There is a supply-demand disconnect, with the vast majority of automotive spending on the continent today, essentially funding an international network of car exporters instead of fueling the growth of local industry. It’s entirely possible to solve this disconnect, though, starting with products that people actually want. And this is what motivated me to start Mobius, to build a vehicle in Africa, for Africa. To us, this meant reimagining the car around the needs of the consumer, simplifying nonessential features like interior fixtures and investing in performance-critical systems like suspension to create durable and affordable vehicles built for purpose. And built for purpose is exactly where we started with our first-generation model, Mobius II, which was designed as a really rugged, low-cost SUV, able to handle heavy loads and rough terrain reliably.
This launched in 2015, and we’ve now developed the next-generation version based on customer feedback. For high stress and heavy loading, we engineered a sturdy steel space frame. To handle acute vibration from rough roads, we ruggedized the suspension. For potholes and uneven terrain, high ground clearance was a no-brainer. And to make this something customers could actually be proud to drive in, we designed an aspirational body aesthetic.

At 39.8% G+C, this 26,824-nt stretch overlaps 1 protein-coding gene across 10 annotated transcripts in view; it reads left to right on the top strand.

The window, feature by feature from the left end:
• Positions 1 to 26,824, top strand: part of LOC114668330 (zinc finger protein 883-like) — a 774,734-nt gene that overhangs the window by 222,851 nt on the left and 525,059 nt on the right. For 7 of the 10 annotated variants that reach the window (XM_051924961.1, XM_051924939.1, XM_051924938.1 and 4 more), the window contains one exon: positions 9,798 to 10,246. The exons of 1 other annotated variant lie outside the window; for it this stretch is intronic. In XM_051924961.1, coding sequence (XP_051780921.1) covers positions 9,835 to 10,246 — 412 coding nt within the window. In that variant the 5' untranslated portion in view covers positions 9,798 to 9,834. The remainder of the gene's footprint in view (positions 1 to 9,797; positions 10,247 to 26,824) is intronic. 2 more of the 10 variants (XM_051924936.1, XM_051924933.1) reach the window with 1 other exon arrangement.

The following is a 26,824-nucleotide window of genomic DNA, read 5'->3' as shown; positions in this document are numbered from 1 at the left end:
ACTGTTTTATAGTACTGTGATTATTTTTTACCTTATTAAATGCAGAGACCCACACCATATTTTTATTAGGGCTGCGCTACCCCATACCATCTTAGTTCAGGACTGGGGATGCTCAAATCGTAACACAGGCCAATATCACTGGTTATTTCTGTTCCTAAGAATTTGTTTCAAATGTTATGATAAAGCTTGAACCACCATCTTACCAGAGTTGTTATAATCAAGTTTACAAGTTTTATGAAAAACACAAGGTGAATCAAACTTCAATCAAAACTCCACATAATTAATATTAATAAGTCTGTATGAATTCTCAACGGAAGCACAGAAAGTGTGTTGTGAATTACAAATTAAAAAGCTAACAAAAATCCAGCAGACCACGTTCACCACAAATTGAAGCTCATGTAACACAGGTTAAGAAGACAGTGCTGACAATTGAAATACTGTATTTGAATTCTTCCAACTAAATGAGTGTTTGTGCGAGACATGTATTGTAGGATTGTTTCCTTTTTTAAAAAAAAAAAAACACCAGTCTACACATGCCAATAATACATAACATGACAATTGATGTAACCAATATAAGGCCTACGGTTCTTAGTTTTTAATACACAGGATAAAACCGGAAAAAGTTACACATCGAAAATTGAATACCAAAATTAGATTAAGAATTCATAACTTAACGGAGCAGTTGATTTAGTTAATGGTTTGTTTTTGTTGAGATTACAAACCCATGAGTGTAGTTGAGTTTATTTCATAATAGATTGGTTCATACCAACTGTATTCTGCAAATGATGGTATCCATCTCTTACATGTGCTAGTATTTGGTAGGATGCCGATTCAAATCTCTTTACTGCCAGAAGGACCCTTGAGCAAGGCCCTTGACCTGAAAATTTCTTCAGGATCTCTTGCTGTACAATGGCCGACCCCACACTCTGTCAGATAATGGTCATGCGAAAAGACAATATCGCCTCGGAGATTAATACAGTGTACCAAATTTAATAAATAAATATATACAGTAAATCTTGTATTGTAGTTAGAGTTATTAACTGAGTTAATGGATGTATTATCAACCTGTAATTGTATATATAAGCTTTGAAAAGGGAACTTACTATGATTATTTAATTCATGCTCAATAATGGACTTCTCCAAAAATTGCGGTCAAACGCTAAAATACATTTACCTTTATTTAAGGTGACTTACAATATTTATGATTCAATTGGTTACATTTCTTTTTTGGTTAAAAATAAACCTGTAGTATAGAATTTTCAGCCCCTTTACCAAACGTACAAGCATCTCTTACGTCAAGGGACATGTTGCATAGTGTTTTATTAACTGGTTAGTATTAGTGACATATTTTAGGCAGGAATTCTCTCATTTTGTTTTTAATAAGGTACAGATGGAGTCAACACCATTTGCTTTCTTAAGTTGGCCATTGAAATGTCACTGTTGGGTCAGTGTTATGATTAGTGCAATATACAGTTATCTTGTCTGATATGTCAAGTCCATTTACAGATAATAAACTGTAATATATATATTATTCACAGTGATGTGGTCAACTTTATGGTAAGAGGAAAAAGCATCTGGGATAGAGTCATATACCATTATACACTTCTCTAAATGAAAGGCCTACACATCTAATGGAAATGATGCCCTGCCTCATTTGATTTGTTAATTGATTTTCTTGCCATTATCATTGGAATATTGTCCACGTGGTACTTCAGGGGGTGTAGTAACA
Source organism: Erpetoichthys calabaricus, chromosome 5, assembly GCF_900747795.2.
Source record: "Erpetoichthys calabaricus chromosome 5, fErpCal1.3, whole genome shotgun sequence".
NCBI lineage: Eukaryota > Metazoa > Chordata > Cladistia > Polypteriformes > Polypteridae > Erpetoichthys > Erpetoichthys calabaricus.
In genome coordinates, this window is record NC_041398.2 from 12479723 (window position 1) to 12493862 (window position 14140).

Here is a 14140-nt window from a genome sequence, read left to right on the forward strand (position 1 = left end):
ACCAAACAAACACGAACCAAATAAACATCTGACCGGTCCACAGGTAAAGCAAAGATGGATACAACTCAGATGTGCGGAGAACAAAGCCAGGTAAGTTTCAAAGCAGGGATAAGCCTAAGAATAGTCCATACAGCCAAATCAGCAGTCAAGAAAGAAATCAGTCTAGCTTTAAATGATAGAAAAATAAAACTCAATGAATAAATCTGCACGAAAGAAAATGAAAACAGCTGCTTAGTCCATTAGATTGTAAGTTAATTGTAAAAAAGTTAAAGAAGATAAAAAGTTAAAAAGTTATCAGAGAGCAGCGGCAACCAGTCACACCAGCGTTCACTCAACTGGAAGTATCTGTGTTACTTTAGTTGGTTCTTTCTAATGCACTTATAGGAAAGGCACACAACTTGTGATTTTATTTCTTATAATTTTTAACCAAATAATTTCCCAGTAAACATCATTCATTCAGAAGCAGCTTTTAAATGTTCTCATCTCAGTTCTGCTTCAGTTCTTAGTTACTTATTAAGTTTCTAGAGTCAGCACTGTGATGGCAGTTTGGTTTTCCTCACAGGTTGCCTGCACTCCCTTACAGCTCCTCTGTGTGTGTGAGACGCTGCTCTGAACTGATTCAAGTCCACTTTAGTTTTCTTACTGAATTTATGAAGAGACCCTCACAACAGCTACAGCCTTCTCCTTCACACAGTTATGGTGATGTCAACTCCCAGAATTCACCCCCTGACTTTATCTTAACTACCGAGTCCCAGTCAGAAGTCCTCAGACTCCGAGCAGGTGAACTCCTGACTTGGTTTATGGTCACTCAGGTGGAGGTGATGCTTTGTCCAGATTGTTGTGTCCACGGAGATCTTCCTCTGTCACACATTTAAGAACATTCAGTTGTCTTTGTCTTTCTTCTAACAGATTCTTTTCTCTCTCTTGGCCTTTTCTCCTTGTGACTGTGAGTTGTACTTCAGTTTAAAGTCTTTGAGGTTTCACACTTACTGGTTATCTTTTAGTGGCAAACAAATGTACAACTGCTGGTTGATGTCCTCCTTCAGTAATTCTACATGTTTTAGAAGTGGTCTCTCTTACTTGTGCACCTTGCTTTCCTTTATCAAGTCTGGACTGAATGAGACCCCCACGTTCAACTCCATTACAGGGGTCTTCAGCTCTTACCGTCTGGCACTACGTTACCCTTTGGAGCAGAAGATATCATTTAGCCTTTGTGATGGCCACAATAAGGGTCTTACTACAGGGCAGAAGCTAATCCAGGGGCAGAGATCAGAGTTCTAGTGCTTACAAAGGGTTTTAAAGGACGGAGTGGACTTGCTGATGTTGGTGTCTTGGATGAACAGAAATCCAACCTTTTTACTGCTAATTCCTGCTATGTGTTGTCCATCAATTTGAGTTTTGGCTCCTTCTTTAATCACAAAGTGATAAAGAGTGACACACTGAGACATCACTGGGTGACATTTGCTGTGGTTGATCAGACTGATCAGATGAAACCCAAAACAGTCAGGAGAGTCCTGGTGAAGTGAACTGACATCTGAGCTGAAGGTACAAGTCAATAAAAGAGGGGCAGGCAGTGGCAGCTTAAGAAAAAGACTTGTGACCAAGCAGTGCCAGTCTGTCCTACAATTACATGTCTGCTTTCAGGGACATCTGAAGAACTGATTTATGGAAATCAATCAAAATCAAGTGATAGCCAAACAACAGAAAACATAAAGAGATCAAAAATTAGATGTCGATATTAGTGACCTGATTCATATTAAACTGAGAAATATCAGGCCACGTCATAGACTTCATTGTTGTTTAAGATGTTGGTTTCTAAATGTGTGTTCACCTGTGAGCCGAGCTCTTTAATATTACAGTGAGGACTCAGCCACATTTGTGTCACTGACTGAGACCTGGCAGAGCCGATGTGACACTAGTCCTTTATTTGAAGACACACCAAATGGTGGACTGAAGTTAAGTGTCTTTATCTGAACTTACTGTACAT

Underpinning all of this, we simplified or eliminated components like parking sensors and automatic windows wherever we could, to keep costs low and sell this at half the price of a five-year-old SUV in Kenya today. The new — The new Mobius II launches in 2018. And while durable, affordable vehicles like this are vital, a broader solution to immobility needs to go further. Over the last decade, a transport-centric, shared economy has connected people across Africa with minivans, auto rickshaws and sedans. It’s just not operated very effectively or efficiently.